The series was an Image Comics original that ran for around 50 issues (depending on how you count specials) and followed the Pantheon, a group of teens who become suddenly blessed with godly powers, only then realizing that they are actually reincarnated mythical beings. This event happens every 90 years, and as such, it has come to be known as the Recurrence. The teens that inherit the powers seem at first to be random, as do the mythical beings they become — each recurrence features a different roster of reincarnations, for initially mysterious reasons. The series is expertly written and drawn, and it even boasts one final treat for fans of "The Sandman." It features Lucifer, and like Neil Gaiman's comic book take on the character, this version is also directly based on David Bowie.


Thanks in part to the beloved Guillermo del Toro movies, Hellboy is an ultra-popular character among genre fans. He's even pretty famous among the general population (even if the David Harbour reboot massively bombed). But there are two different Hellboys. There's the movie version — a muscly dope who defeats Nazis and demons alike by punching them, shooting them, and then downing whiskey over their corpses. And then there's the comic book version who, yes, absolutely does every bit of that as well, but he also acts under the direction of series writer and artist Mike Mignola. Thanks to Mignola's craftsmanship, the "Hellboy" comic is a thoroughly researched, deep, even reverent combination of mythologies from cultures across the world and throughout history.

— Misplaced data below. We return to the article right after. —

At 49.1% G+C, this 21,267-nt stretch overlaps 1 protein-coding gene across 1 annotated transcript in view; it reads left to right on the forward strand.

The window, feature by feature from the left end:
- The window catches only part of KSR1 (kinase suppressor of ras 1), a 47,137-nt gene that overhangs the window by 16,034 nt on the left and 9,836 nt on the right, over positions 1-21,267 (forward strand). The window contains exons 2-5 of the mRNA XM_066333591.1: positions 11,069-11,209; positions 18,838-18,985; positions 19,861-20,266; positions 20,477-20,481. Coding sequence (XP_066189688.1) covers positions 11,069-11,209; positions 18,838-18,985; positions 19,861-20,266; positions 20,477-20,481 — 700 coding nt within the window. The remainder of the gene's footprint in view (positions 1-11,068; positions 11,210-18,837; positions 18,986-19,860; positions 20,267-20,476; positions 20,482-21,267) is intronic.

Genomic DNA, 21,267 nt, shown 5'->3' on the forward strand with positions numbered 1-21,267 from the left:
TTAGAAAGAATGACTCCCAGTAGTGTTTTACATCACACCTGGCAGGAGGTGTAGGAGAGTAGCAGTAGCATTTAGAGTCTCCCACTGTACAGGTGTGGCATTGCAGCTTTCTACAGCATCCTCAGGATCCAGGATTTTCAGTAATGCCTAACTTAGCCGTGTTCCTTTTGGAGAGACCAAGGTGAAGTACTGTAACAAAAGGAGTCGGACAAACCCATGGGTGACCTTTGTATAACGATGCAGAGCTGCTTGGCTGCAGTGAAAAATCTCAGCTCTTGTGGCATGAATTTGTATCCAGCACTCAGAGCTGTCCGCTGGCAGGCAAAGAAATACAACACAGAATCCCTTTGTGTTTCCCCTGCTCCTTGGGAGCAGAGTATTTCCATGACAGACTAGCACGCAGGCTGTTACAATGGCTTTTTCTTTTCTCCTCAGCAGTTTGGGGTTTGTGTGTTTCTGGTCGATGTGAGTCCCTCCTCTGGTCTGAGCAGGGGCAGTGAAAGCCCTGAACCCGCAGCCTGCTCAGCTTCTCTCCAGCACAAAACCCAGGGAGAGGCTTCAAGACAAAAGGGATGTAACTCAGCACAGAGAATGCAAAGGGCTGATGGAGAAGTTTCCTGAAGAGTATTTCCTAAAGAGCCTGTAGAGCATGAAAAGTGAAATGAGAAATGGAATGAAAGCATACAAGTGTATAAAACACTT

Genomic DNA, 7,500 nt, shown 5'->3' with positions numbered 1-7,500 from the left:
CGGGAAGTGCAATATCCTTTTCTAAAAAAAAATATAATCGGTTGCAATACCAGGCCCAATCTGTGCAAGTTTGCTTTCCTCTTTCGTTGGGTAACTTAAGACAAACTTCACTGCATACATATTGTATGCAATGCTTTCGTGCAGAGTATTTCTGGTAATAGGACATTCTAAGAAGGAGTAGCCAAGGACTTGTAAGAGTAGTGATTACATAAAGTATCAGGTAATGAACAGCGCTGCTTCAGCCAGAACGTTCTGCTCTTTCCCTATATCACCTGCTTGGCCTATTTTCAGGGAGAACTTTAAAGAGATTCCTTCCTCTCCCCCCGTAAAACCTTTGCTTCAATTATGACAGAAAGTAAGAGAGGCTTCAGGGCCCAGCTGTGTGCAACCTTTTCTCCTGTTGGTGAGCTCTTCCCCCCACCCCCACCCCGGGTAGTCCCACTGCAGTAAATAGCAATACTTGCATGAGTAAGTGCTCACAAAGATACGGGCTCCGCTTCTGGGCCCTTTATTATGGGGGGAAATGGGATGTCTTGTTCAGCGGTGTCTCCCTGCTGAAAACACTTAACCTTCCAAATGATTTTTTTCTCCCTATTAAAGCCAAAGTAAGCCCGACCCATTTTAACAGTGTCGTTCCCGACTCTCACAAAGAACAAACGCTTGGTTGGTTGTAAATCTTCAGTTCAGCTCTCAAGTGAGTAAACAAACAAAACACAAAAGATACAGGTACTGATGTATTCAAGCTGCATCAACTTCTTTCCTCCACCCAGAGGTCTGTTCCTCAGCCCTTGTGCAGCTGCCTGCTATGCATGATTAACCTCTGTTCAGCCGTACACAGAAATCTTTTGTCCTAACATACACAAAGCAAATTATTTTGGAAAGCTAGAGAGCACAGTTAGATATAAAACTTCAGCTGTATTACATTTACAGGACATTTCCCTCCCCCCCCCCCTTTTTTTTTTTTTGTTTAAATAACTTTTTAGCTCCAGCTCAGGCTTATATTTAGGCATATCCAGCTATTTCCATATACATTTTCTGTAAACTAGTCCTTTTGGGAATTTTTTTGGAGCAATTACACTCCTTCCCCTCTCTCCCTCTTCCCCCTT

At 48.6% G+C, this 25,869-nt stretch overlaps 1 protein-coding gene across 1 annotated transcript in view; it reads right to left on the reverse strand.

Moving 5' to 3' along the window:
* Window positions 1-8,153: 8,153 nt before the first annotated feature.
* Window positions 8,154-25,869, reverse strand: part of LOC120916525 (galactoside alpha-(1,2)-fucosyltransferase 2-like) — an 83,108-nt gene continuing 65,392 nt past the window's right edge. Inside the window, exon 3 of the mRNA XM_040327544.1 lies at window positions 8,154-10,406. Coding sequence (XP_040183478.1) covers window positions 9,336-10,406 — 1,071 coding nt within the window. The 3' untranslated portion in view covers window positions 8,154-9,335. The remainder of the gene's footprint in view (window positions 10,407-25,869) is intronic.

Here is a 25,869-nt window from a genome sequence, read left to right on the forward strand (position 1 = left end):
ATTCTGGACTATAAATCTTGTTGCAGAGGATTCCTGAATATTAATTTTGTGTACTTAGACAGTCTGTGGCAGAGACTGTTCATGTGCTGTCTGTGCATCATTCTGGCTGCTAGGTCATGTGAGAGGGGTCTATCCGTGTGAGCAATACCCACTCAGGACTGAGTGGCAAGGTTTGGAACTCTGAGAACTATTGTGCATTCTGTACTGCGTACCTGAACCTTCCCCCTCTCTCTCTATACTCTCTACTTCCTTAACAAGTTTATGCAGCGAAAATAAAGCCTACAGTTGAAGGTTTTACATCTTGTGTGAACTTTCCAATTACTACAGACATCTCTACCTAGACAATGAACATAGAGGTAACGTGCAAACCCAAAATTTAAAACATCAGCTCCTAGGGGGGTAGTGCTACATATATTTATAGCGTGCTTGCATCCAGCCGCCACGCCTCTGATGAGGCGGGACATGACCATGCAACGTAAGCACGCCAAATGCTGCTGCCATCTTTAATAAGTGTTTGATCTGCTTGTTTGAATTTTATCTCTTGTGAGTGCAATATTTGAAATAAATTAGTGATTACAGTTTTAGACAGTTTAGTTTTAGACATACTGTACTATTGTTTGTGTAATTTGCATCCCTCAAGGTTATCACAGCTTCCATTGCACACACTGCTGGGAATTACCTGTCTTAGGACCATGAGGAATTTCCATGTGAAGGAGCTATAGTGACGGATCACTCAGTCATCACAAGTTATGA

Fans of "The Sandman" will no doubt have noticed the breadth of Neil Gaiman's knowledge of religion and folklore, and if there's any series that can keep pace, it's "Hellboy." Though Mignola, a diehard fan of pulp fiction, tends to speak glibly and humbly in interviews, when pressed, he will admit to an exceptional dedication. He often answers initial questions about his process by saying some form of "I just think it's cool" or "it's just a funny idea," but just a few questions later, he will, for example, wax poetic on the Victorian era or discuss the "antiquarian sensibility" in the works of H. P. Lovecraft (via BLDGBLOG). Fans of the rich mythology tapestry that is "The Sandman" need to read "Hellboy."